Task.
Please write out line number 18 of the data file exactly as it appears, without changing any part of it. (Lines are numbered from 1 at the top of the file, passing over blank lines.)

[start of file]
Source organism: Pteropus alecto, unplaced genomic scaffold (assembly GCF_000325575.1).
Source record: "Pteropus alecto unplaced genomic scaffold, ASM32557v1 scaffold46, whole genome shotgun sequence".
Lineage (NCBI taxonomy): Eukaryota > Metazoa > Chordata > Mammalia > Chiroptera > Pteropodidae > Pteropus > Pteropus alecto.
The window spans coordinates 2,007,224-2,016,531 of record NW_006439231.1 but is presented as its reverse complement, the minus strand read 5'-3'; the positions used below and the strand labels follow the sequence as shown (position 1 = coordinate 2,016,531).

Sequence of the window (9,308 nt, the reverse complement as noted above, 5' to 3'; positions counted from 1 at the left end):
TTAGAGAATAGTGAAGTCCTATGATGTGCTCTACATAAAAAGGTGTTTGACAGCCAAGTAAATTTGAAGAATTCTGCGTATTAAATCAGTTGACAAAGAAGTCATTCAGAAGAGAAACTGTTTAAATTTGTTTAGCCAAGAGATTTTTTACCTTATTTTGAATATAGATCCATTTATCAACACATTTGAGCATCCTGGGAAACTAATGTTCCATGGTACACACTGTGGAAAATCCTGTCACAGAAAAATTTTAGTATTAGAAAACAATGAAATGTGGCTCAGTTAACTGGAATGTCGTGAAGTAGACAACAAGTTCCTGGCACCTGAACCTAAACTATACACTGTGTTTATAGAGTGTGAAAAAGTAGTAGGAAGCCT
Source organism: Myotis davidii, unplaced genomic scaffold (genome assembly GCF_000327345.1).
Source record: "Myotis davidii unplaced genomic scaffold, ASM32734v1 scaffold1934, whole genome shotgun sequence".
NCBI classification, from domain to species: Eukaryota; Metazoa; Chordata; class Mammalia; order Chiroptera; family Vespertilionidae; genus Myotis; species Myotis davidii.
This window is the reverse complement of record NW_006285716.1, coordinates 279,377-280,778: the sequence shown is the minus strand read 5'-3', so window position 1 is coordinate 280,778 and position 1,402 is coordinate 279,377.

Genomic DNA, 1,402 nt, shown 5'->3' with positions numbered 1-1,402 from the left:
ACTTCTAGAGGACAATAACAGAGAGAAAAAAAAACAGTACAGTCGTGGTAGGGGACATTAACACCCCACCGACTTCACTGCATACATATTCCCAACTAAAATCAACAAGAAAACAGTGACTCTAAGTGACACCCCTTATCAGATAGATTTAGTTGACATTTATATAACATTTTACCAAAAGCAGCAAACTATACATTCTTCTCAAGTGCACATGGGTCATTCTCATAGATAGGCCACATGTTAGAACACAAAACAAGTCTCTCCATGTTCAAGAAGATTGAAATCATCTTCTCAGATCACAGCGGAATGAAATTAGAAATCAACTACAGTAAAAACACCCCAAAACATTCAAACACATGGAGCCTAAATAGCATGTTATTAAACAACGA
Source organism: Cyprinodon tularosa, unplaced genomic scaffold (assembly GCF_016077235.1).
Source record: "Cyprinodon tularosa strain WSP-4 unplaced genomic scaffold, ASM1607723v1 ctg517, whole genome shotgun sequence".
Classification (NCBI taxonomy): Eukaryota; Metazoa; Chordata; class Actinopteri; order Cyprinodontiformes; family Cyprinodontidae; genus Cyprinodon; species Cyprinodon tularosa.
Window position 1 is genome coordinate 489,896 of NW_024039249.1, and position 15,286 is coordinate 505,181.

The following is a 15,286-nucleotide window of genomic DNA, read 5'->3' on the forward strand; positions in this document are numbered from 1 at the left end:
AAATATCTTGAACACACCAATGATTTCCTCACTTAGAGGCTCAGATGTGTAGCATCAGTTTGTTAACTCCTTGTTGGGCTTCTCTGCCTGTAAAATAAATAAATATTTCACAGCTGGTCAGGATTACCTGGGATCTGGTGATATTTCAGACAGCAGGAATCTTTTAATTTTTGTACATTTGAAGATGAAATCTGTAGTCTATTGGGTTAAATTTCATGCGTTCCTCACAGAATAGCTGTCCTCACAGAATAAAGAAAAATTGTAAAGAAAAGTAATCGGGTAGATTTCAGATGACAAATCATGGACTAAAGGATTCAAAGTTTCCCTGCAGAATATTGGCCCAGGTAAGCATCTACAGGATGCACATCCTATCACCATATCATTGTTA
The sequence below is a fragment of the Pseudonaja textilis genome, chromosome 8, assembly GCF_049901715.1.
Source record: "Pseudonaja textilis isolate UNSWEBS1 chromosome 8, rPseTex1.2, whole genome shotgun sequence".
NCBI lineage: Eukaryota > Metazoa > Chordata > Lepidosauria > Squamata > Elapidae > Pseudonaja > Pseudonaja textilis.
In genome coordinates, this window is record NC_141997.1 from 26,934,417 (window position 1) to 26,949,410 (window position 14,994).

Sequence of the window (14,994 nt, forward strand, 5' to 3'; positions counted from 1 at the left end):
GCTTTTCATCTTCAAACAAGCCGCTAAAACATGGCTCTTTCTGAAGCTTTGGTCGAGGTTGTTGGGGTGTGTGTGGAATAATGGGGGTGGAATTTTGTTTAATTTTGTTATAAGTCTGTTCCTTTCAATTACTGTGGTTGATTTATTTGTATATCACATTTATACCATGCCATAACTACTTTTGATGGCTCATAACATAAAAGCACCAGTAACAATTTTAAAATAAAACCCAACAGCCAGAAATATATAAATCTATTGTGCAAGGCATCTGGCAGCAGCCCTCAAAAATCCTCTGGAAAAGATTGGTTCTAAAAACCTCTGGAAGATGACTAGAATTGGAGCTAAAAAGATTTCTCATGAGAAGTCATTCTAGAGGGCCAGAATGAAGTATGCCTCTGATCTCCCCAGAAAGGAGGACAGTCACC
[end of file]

AAATATCTTGAACACACCAATGATTTCCTCACTTAGAGGCTCAGATGTGTAGCATCAGTTTGTTAACTCCTTGTTGGGCTTCTCTGCCTGTAAAATAAATAAATATTTCACAGCTGGTCAGGATTACCTGGGATCTGGTGATATTTCAGACAGCAGGAATCTTTTAATTTTTGTACATTTGAAGATGAAATCTGTAGTCTATTGGGTTAAATTTCATGCGTTCCTCACAGAATAGCTGTCCTCACAGAATAAAGAAAAATTGTAAAGAAAAGTAATCGGGTAGATTTCAGATGACAAATCATGGACTAAAGGATTCAAAGTTTCCCTGCAGAATATTGGCCCAGGTAAGCATCTACAGGATGCACATCCTATCACCATATCATTGTTA